Many cat lovers are choosing alternatives to clumping clay litter for their cats. Some people believe clay litter can make cats ill. Others want a green and chemical-free household.There are several non-clay alternatives and natural solutions for those who do not want to use clay.
Recycled Paper Litter
Paper litters are available commercially at most pet stores. You often will find them in the small animal section where they are sold as cage lining material. Common brands are CareFresh and Yesterday's News. You also could make your own with recycled newspaper, warm water, baking soda and biodegradable dish soap. Paper litter does not clump, so you will have to remove soiled paper daily and clean the box frequently.
Clumping Natural Litter
Several litters are available that clump or make it easy to scoop the litter box. These litters often are not as effective at clumping as clay litter, but they are more effective than recycled paper litters. Litters are made of wood pulp or wheat. Common brands are Feline Pine, SWheat Scoop and Wonder Wheat. They usually are located in the pet store near the other cat litters or can be purchased online.
Cats can be trained to use their own toilet or a regular toilet. You can buy a flushing litter box that you hook up to your water system. Several companies sell kits or videos on how to toilet train your cat. The process of toilet training a cat can take several weeks or even months. This is done by gradually moving your cat's litter box near the toilet, then level with the toilet, on top of the toilet, and finally getting him used to using the toilet without the litter box. This requires patience and may not work for all cats.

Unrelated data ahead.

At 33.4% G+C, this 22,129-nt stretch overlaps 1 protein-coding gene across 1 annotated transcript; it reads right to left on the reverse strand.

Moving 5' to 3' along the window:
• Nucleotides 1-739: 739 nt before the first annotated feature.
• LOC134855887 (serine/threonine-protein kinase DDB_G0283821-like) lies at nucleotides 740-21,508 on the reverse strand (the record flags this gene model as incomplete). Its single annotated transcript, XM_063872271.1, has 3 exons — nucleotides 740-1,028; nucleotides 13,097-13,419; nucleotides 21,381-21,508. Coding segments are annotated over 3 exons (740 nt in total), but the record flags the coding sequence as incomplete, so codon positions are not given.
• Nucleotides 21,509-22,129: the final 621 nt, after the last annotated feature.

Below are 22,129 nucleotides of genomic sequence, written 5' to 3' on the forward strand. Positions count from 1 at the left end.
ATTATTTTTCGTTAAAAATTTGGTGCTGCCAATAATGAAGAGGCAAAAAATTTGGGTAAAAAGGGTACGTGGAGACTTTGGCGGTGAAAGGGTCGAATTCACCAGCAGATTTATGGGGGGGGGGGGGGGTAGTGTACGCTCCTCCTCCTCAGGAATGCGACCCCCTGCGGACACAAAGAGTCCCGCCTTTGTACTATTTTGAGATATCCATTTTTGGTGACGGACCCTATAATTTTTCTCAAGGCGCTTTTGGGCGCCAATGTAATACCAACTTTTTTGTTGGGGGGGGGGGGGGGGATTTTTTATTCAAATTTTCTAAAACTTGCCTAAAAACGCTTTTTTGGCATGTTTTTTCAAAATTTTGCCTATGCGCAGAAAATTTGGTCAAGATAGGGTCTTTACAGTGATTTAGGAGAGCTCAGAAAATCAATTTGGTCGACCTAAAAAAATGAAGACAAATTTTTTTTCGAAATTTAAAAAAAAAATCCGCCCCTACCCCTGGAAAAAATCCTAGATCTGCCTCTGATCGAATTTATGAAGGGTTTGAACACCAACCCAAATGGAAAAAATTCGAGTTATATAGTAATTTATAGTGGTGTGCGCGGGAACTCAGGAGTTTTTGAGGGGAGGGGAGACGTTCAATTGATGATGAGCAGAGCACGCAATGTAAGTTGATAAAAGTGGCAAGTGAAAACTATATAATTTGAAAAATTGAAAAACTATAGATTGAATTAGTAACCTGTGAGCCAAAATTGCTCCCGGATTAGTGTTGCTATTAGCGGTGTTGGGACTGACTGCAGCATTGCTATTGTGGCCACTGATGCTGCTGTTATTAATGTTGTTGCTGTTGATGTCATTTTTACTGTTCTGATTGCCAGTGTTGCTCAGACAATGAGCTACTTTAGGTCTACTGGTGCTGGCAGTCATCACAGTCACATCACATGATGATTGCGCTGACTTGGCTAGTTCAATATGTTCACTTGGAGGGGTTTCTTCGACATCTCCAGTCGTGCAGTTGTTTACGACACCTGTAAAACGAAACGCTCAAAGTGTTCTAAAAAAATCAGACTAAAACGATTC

The Great Outdoors
If your cat goes outdoors, you could install a cat door so they can do their business outside the house. However, many cats are indoor only or live in areas where a cat door isn't practical. You could consider filling the litter pan with actual soil, which the cat likely will dig in and use. Of course, dirt will be messy once it mixes with urine and you will need to clean the litter pan often. If you do fill the pan with dirt, use plain soil, not a gardening mix that might have chemicals or fertilizers mixed in.
Kayla Richard has been writing from Rochester, N.Y., since 2007. She holds a Bachelor of Arts in English writing arts from SUNY Oswego and a graduate certificate in nonprofit management from SUNY Brockport.